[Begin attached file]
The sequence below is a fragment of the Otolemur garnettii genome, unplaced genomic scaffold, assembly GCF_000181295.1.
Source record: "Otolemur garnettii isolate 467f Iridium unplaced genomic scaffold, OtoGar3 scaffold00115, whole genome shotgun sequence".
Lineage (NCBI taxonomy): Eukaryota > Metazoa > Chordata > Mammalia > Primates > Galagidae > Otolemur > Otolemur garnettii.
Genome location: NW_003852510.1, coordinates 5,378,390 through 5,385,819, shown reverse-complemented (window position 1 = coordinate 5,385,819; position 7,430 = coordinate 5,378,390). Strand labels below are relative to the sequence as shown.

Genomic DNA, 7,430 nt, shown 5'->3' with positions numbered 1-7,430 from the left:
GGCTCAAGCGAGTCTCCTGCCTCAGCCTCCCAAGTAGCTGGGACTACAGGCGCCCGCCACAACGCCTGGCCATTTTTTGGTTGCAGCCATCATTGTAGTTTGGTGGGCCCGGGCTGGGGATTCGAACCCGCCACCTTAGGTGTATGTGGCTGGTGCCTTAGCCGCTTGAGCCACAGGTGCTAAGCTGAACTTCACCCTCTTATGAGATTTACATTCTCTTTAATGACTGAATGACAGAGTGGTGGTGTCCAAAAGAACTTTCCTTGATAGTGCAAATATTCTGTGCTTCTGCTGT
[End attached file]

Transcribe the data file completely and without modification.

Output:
The sequence below is a fragment of the Otolemur garnettii genome, unplaced genomic scaffold, assembly GCF_000181295.1.
Source record: "Otolemur garnettii isolate 467f Iridium unplaced genomic scaffold, OtoGar3 scaffold00115, whole genome shotgun sequence".
Lineage (NCBI taxonomy): Eukaryota > Metazoa > Chordata > Mammalia > Primates > Galagidae > Otolemur > Otolemur garnettii.
Genome location: NW_003852510.1, coordinates 5,378,390 through 5,385,819, shown reverse-complemented (window position 1 = coordinate 5,385,819; position 7,430 = coordinate 5,378,390). Strand labels below are relative to the sequence as shown.

Genomic DNA, 7,430 nt, shown 5'->3' with positions numbered 1-7,430 from the left:
GGCTCAAGCGAGTCTCCTGCCTCAGCCTCCCAAGTAGCTGGGACTACAGGCGCCCGCCACAACGCCTGGCCATTTTTTGGTTGCAGCCATCATTGTAGTTTGGTGGGCCCGGGCTGGGGATTCGAACCCGCCACCTTAGGTGTATGTGGCTGGTGCCTTAGCCGCTTGAGCCACAGGTGCTAAGCTGAACTTCACCCTCTTATGAGATTTACATTCTCTTTAATGACTGAATGACAGAGTGGTGGTGTCCAAAAGAACTTTCCTTGATAGTGCAAATATTCTGTGCTTCTGCTGT